Lesson 125b Summary of laws regarding Shidduchim part 4

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Lesson #125b

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Summary of laws regarding shiduchim

Part 4

The following is a
basic overview of the Shmiras halashon guidelines as they pertain to
shiduchim.  They are by no means to be relied on without first consulting with
a competent halachic authority.  (See note below)


  1. I’m a bit confused as to what I’m allowed to say and what
    I’m not, regarding shiduchim.  Would you mind summarizing these laws?
  1. Not at all.  There are 4 general categories.  Each
    category has its own set of laws.  The 4 categories are as follows:
    1. Suggesting or advising someone to pursue a possible
    2. Advising someone, or sharing information that will lead
      someone not to pursue a particular shiduch.
    3. Responding to questions about a possible shiduch.
    4. Advising or responding to questions regarding a couple
      who are already engaged.

Today we will discuss category #4.


Advising or
responding to questions regarding a couple who are already engaged

Once a couple is engaged, the standards for what is
permissible to reveal are stricter.  The reason for this is that before they’re
engaged you are not harming a specific party but rather withholding a potential
benefit, whereas after they are engaged, if as a result of your words, one
party decides to break off the engagement, you are causing actual harm.  The
general guide lines are as follows:

  • If you know that the person whom you are telling won’t do
    anything on his own without first consulting Bais Din, you may take the
    initiative to advise him/her about matters that can be detrimental to
    their marriage and respond to questions regarding such issues.  (See
    appendix below for examples)
  • If the person is the type to take matters into his own
    hands and break off the engagement without first consulting with Bais Din,
    then an additional 2 conditions must be met.
  1. There must be a second witness to what you are claiming.
  2. You must be certain that the one whom you are informing
    will not cause more harm to the other party than would be due to him by
    the determination of Bais Din.

Note:  Even if these conditions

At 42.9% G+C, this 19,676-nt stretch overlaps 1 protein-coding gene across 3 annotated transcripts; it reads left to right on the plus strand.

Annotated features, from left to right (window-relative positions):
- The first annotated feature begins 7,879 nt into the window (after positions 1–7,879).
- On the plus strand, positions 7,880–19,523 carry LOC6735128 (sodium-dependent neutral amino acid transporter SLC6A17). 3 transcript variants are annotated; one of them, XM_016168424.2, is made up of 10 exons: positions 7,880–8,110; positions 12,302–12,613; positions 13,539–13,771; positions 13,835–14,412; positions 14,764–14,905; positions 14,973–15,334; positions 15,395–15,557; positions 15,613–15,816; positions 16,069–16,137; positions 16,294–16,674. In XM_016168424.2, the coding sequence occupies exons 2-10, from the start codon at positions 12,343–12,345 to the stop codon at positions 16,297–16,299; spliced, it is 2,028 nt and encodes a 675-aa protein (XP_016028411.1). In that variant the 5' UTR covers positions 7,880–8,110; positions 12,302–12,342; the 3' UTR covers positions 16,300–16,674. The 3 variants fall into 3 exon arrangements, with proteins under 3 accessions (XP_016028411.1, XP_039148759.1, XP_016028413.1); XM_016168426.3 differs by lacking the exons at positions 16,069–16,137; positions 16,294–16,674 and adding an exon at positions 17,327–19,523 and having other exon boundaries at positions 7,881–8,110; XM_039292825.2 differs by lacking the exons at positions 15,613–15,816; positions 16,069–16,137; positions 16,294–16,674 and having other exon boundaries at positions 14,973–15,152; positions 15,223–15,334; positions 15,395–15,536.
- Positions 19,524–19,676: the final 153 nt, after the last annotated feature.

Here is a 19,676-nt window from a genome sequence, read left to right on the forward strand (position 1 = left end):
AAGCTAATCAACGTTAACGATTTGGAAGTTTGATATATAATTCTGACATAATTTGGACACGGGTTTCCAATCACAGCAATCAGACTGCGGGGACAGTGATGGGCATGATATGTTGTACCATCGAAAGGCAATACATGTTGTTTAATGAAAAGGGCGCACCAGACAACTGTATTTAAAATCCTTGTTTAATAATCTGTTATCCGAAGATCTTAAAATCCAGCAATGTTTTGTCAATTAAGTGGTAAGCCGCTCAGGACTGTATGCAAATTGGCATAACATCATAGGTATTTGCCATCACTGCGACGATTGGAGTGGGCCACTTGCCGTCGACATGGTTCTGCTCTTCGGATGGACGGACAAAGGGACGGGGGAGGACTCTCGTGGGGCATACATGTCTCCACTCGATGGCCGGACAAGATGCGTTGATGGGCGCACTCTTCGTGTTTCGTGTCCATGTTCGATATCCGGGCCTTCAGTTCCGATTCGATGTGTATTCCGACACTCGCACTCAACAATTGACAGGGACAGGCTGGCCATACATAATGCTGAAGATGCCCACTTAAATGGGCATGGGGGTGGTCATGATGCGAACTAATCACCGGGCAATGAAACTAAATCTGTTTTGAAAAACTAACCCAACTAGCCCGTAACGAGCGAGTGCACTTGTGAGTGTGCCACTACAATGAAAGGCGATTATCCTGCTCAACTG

are met, you are only skirting the violation of speaking loshon horah. 
However, you are not absolved from the sin of aiding and abetting someone to
commit a sin, as it is forbidden for the one whom you are telling to take
action on his own without first consulting with Bais Din.

  • If you have information that one of the parties has
    heretical beliefs or comes from a promiscuous home, you are obligated to
    tell the other party.  In these circumstances, none of the preconditions
    apply.  However, if the information you have is only second hand, you
    should make sure to say so.

Important note:  These are only general guidelines. 
Every situation has its own unique set of circumstances which may have a
bearing on these guidelines.  What you say or don’t say regarding these matters
can have a major impact on the life of others.  Therefore, a competent
halachic authority must be consulted for each individual situation.


This section is
formatted as a conversation between Oded and Menaseh.   Oded is encouraging his
friend Menaseh to be more careful in guarding his tongue from evil speech.  The
thoughts in this section are primarily based on the sefer, Shmiras Haloshon.

Oded:  Yaakov Avinu was 63 years old when he left his
home to go to Charan; he arrived there when he was 77.

Menaseh:  It took him 14 years to travel?

Oded:  He actually made a stop on the way.

Menaseh:  Where?

Oded:  He stopped off by the Yeshiva of Shem and Ever.

Menaseh:  Why?

Oded:  To learn Torah.

Menaseh:  So he made a 14 year stop at Yeshiva to
learn Torah?

Oded:  Correct.

Menaseh:  But he was already 63 years old and not
married.  Wouldn’t it have made more sense for him to go straight to the house
of Lavan and get married as his father commanded him?

Oded:  You’re asking a good question, especially in
light of the fact that Yaakov knew that the 12 shevatim were destined to come
from him.  Why then did he delay for 14 years the performance of this great

Menaseh:  Do you have an answer?

Oded:  I do.  I will share it with you tomorrow.

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1) Sefer Chofetz Chaim Sec. 2 Chap. 9

2) Sefer Chofetz Chaim Sec. 2 Chap. 9


Sefer Shmiras Haloshon Sha’ar Hatevunah Chap. 9



If one of the parties has a major shortcoming that the other
party is unaware of, you must inform them. 

Here are some examples of major shortcomings that should
be divulged:

  • A serious internal health issue
  • Serious psychological, emotional, or mental issues
  • Heretical beliefs
  • Comes from a promiscuous home

However, before divulging information, the following
conditions must be met.

  • You must clarify that the shortcoming is indeed a major
    shortcoming and not merely a weakness.
  • You must not exaggerate the shortcoming for more than it
  • Your intention should be for the benefit of the one whom
    you are informing and not out of hatred for the other party.
  • You must assess whether the one whom you’re informing will
    listen to you.  If you estimate that they won’t, you should not inform

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